The feds were taken to task by the ACLU who filed the lawsuit to stop them for targeting medical marijuana providers and patients. The Bush administration wanted to sue city and county officials in Santa Cruz, along with WAMM.
    The judge tossed out their lawsuit, and said that the U.S.Attorney General Michael Mukasey, DEA agents involved in the raid of WAMM, and administrators of the DEA and Office of National Drug Control Policy violated the U.S.Constitution.
    He noted that these agencies were threatening physicians who recommended marijuana. He also said that they threatened government officials who issue medical marijuana identification cards, and interfered with municipal zoning plans.
    The judge also ruled that there was a calculated pattern of selective arrest and prosecutions by the federal government with the intent to render, “California’s medical marijuana laws impossible to implement and therefore forced Californian’s and their political subdivisions to re- criminalize medical marijuana.
    With the judges ruling we now have a potential breakthrough on the war against medical marijuana. It was a wise decision because the marijuana brings the state about $100 million each year in tax revenue, and it is finally saying that Californian’s will get their wish’s carried out after 12 years of illegal warfare.
    There’s no doubt it’s a setback for Bush and his cronies, who have been so happily violating Californian’s pot law since it was passed by a majority of voters. Wamm is now clear to file suit against the feds who raided them back in 2002.
    California’s top law dog, Jerry Brown passed out new medical marijuana guidelines recently that say even the feds are supposed to honor them. I’ll take a wait-and-see approach, but this is still good news.
    As It Stands, with the Bush regime fading away we can only hope that whoever takes office will allow Californians their liberty and their laws.

  16. Okay, let us clear the State/Fed discrepancy. The Fed. gov says, cannabis is illegal, (Controlled Substance Act) Supreme Court rules, “No medical exemption,” yet, the states can make certain laws regarding the states’ public health, and without exception, cannabis for medicinal purposes. It is against the CSA BUT the states have their own rights! If you believe that the Federal government ought to be able to make decisions about cannabis in every single state, you know little about this country and lack faith in the system. If states don’t give up, only the Federal law enforcement, (i.e. DEA) need enforce the law if states, counties and municipalities decriminalize cannabis. (THAT MEANS YOU LOCAL, COUNTY AND STATE LAW ENFORCEMENT) Let the Feds do their job, let states do their own and law enforcement can fuck off until they stop seizing civil assets w/out prop. of evidence in “in-rem” proceedings!!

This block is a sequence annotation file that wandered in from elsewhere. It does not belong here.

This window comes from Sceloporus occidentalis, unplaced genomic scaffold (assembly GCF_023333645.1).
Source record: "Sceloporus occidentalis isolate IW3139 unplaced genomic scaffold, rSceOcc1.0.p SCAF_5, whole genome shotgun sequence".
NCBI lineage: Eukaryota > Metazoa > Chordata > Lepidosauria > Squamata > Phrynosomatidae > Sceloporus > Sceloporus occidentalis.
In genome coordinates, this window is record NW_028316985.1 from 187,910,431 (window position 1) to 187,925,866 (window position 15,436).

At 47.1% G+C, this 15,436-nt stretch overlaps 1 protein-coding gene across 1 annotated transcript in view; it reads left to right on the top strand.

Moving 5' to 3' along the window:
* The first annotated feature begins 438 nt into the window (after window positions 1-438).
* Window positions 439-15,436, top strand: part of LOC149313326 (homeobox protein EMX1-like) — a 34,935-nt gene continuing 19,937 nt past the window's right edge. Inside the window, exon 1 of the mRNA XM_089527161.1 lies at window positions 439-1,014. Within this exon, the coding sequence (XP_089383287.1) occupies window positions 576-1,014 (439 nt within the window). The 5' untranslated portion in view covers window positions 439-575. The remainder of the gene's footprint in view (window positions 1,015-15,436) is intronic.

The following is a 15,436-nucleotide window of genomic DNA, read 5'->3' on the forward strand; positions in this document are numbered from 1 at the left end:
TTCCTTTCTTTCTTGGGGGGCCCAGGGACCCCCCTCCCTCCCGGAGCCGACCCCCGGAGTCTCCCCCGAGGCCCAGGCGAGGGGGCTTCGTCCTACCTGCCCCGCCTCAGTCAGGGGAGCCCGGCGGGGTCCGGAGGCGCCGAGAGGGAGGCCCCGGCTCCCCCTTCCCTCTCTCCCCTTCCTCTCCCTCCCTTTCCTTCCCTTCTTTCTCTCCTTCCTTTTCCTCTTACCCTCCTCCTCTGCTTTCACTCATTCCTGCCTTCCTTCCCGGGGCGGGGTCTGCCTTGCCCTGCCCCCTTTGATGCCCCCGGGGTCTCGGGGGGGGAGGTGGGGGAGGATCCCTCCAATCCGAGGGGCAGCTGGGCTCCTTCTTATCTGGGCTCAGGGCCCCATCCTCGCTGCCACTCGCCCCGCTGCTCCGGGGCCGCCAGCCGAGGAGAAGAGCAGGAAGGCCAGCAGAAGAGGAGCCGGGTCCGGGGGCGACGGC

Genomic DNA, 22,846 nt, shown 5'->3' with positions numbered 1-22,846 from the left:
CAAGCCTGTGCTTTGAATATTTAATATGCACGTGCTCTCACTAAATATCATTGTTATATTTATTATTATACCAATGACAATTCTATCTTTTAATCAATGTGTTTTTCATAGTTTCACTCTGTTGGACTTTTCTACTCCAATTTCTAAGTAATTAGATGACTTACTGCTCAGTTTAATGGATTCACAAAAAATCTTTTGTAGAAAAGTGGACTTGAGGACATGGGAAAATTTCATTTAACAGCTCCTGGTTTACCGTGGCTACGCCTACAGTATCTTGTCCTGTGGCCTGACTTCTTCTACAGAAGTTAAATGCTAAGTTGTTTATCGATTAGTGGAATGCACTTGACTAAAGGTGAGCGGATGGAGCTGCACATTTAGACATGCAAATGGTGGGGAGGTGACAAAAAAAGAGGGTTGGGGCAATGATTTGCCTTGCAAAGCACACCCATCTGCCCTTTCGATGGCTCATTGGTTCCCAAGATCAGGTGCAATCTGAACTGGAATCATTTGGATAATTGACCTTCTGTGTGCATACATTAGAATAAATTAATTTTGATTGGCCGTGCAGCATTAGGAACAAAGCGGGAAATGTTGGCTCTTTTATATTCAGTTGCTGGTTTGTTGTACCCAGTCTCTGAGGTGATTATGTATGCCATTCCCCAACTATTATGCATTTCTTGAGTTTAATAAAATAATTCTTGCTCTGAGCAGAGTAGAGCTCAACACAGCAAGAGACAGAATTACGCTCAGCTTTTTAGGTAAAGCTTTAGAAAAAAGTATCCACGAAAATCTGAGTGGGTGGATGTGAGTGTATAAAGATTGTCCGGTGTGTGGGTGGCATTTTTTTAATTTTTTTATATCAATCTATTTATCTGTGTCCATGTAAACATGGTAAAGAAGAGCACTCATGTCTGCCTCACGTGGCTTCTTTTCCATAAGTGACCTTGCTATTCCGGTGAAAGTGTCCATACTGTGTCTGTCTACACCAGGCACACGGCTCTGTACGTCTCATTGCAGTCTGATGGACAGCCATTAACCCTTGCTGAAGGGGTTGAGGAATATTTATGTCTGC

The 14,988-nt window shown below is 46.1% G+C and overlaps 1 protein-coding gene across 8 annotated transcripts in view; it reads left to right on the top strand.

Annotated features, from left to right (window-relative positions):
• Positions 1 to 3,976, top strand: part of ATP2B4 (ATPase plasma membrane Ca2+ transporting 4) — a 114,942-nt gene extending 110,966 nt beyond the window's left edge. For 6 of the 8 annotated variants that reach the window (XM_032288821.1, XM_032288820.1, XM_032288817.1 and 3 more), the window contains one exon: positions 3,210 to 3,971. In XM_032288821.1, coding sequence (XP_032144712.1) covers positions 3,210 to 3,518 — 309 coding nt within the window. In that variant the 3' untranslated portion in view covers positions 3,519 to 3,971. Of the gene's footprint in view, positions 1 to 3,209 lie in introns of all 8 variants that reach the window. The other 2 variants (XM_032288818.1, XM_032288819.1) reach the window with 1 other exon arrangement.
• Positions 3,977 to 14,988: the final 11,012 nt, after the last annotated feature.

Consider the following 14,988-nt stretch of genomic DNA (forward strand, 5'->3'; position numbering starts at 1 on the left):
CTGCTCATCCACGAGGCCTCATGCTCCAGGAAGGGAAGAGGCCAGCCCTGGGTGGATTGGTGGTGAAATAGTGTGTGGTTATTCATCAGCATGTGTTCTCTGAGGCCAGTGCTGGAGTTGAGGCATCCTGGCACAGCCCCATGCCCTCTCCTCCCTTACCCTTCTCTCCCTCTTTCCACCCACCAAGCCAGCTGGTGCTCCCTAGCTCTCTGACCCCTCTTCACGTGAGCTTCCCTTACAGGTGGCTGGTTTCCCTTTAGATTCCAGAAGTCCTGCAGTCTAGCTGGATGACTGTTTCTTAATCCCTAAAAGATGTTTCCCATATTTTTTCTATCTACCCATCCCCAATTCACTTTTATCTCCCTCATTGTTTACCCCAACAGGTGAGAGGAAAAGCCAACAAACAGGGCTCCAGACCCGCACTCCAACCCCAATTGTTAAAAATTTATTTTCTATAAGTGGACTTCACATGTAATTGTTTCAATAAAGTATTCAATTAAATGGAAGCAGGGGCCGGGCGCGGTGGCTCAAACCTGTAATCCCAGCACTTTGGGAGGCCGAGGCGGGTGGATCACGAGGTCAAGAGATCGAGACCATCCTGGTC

17. RE: a few of the earlier comments…
    Massachusetts decrim law is expected to take effect sometime after the first week in January.
    RE the federal law/state law issue. 1) State police are sworn to uphold the laws of their state, not federal laws. There are federal law enforcement officials for that task. 2) Federal anti-drug laws do not override medical marijuana laws. SEE:
    Opining for the Court, Justice Alex McDonald determined: “The purpose of the [federal law] is to combat recreational drug use, not to regulate a state’s medical practices. … Because the [federal] law does not compel the states to impose criminal penalties for marijuana possession, the requirement that counties issue cards identifying those against whom California has opted not to impose criminal penalties does not positive conflict with the US Controlled Substances Act.”

  18. ps: Federal law DOES NOT trump state law. The problem is, we’re so far removed from the signing of the Declaration of Independence and the Bill of Rights and the Constitution that lawyers can give compelling evidence why federal should supersede state law, but that’s not the case. States were supposed to be INDEPENDENT of each other, the only time federal law comes into play is when there is trade between the states.
    From the book “The Marijuana Conviction,” (first published in 1974 and available NOW from or you could read some of the research contained therein at ) page 16: “Why had Congress chosen this awkward revenue mechanism for what was clearly a regulatory enactment? In simple terms, Congress was attempting to do indirectly what it believed it could not do directly: regulate the practice of medicine and the intrastate sale and possession of drugs. In 1914 when Congress enacted the Harrison Act, the prevailing interpretation of its powers to regulate interstate and foreign commerce and to raise revenue was that these powers were limited and that the power to regulate “local” affairs had been reserved to the states by the Tenth Amendment. Thus, as the Supreme Court pointed out in 1925 in a case construing the act, “direct control of medical practice in the states is beyond the power of the Federal Government.” By using its taxing powers, however, Congress was regulating these local activities only “incidentally,” in order to facilitate implementation of its primary intent — the raising of revenue. Ultimately, the Supreme Court allowed Congress to get away with this ruse, but only by a five-to-four margin.”